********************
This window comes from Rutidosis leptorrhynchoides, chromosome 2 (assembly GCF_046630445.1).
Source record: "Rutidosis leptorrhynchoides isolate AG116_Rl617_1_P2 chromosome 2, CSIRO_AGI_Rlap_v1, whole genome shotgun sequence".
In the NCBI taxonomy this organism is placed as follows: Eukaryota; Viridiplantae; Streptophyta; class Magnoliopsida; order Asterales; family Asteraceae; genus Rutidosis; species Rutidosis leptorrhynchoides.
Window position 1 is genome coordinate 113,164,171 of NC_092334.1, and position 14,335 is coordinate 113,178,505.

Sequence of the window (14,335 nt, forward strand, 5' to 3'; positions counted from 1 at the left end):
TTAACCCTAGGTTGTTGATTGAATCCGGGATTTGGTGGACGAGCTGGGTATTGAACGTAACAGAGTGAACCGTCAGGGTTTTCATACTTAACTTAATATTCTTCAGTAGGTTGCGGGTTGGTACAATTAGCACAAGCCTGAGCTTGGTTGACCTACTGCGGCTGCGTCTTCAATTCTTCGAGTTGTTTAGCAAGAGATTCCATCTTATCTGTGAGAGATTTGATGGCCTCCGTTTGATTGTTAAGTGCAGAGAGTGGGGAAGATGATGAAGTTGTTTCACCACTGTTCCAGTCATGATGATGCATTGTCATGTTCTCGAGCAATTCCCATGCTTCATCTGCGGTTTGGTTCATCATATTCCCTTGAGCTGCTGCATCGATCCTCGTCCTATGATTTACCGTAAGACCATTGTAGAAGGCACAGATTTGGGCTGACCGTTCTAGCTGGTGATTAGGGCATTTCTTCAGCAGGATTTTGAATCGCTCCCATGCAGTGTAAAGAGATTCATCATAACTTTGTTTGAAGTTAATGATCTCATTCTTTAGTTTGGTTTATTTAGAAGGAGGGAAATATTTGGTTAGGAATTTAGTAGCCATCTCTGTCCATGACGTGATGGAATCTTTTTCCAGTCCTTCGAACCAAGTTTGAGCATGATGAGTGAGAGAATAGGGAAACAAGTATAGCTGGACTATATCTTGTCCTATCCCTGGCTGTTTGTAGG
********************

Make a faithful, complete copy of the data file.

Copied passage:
This window comes from Rutidosis leptorrhynchoides, chromosome 2 (assembly GCF_046630445.1).
Source record: "Rutidosis leptorrhynchoides isolate AG116_Rl617_1_P2 chromosome 2, CSIRO_AGI_Rlap_v1, whole genome shotgun sequence".
In the NCBI taxonomy this organism is placed as follows: Eukaryota; Viridiplantae; Streptophyta; class Magnoliopsida; order Asterales; family Asteraceae; genus Rutidosis; species Rutidosis leptorrhynchoides.
Window position 1 is genome coordinate 113,164,171 of NC_092334.1, and position 14,335 is coordinate 113,178,505.

Sequence of the window (14,335 nt, forward strand, 5' to 3'; positions counted from 1 at the left end):
TTAACCCTAGGTTGTTGATTGAATCCGGGATTTGGTGGACGAGCTGGGTATTGAACGTAACAGAGTGAACCGTCAGGGTTTTCATACTTAACTTAATATTCTTCAGTAGGTTGCGGGTTGGTACAATTAGCACAAGCCTGAGCTTGGTTGACCTACTGCGGCTGCGTCTTCAATTCTTCGAGTTGTTTAGCAAGAGATTCCATCTTATCTGTGAGAGATTTGATGGCCTCCGTTTGATTGTTAAGTGCAGAGAGTGGGGAAGATGATGAAGTTGTTTCACCACTGTTCCAGTCATGATGATGCATTGTCATGTTCTCGAGCAATTCCCATGCTTCATCTGCGGTTTGGTTCATCATATTCCCTTGAGCTGCTGCATCGATCCTCGTCCTATGATTTACCGTAAGACCATTGTAGAAGGCACAGATTTGGGCTGACCGTTCTAGCTGGTGATTAGGGCATTTCTTCAGCAGGATTTTGAATCGCTCCCATGCAGTGTAAAGAGATTCATCATAACTTTGTTTGAAGTTAATGATCTCATTCTTTAGTTTGGTTTATTTAGAAGGAGGGAAATATTTGGTTAGGAATTTAGTAGCCATCTCTGTCCATGACGTGATGGAATCTTTTTCCAGTCCTTCGAACCAAGTTTGAGCATGATGAGTGAGAGAATAGGGAAACAAGTATAGCTGGACTATATCTTGTCCTATCCCTGGCTGTTTGTAGG